1956 AJS 7R 350cc ( Boy Racer ). This is an excellent example of a 7R which was one of the most successful over-the-counter racing motorcycles of all time. With works-type camshaft and a magnesium gearbox, carburettor, brakes and hubs. This example is also road registered with current V5C log book which is rare for this type of motorcycle. Comes with a good file of history which includes Dyno test, service and repair notes, VMCC dating certificate and Log book. Decommissioned at the beginning of the year were fuel and oil where removed, prior to this it was used of a few track days. Everything works as it should and is running on Castrol R. This is a fantastic example and a rare investment opportunity!
Almost all of Britain's road-race stars of the 1950s and 1960s rode a 7R at some stage of their careers and the model remains a major force in classic racing today, being highly sought after by competitors and collectors alike. The 7R was conceived as a customer machine for sale to private owners, but was also campaigned by the works team.
Although a new design by Phil Walker, the 7R, with its chain-driven overhead-camshaft, was very reminiscent of the AJS 'cammy' singles of pre-war days. Despite the fact that the 7R was not, initially, as powerful as its main rivals - the Velocette KTT and Junior Manx Norton – its robust and simple construction endeared the model to the privateer responsible for his own maintenance. While the duplex loop frame and Teledraulic front fork remained essentially unchanged throughout production, the engine underwent almost continuous revision, latterly under the supervision of Jack Williams. To this end the valve angle was progressively narrowed; the inlet port downdraft angle made steeper; the crankshaft strengthened; and, in 1956, engine dimensions changed from the original long-stroke 74x81mm bore/stroke dimensions to the 'squarer' 75.5x78mm, permitting higher revs. AMC's own gearbox (also used on the Manx Norton) replaced the previous Burman in 1958, while engine development continued almost to the end of production, by which time the 7R was putting out around 41bhp. There was also a works-only three-valve 'triple knocker' - the 7R3A - which Rod Coleman used to win the 1954 Isle of Man Junior TT, while Matchless-badged 500cc version of the production 7R – the G50 – was introduced towards the end of 1958.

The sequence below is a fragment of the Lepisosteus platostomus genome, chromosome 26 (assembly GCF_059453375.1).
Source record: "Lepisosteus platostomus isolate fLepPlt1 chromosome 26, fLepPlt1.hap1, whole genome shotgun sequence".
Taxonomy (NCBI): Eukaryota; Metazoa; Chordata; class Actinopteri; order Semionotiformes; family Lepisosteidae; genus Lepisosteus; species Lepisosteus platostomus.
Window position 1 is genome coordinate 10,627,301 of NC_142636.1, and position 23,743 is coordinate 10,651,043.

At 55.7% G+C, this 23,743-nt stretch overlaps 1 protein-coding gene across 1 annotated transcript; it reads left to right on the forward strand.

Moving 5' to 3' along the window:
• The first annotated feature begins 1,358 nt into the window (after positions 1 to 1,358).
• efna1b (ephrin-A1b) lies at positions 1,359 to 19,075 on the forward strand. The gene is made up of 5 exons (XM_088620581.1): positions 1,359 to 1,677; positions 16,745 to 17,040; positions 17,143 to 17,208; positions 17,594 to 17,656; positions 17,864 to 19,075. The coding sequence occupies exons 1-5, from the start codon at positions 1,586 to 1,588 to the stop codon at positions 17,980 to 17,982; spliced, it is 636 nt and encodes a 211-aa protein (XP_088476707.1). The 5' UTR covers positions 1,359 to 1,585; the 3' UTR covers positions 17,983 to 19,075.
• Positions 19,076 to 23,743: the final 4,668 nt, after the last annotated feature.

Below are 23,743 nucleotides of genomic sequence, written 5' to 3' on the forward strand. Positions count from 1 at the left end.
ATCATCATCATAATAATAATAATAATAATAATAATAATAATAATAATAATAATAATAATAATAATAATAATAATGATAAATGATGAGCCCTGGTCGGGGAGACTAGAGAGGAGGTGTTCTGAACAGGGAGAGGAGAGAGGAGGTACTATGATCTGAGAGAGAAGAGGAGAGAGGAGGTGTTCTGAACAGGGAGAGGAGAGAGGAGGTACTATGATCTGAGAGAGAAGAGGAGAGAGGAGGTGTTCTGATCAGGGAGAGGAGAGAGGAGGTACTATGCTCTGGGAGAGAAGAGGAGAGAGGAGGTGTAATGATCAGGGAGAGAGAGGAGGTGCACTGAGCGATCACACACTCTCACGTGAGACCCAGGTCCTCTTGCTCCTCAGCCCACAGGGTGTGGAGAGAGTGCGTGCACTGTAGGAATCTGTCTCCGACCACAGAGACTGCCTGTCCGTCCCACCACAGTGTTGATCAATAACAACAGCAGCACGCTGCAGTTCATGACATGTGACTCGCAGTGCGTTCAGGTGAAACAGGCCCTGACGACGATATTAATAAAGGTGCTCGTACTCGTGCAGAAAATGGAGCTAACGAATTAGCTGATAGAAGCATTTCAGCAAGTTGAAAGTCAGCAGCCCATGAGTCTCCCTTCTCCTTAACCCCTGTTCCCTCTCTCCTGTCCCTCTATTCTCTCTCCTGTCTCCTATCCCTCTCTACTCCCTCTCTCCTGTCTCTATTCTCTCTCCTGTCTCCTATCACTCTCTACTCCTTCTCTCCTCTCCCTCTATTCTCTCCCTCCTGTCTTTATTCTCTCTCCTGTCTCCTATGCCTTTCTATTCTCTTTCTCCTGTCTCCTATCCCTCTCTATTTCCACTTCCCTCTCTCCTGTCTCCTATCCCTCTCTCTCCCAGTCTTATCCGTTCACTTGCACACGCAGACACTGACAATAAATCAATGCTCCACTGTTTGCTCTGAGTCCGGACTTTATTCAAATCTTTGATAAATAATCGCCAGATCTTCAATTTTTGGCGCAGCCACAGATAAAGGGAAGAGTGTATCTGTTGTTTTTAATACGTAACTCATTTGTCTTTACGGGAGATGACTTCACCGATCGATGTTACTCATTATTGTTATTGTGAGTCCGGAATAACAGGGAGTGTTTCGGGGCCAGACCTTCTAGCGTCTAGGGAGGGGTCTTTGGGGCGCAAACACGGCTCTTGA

As the ageing AMC singles gradually became less competitive, various attempts were made to improve their performance by switching to more modern cycle parts. Bob MacIntyre was one of the first with his 'MacIntyre Matchless', while there were other notable contributions from John Surtees, Tom Arter, Rickman, and, of course, Colin Seeley.
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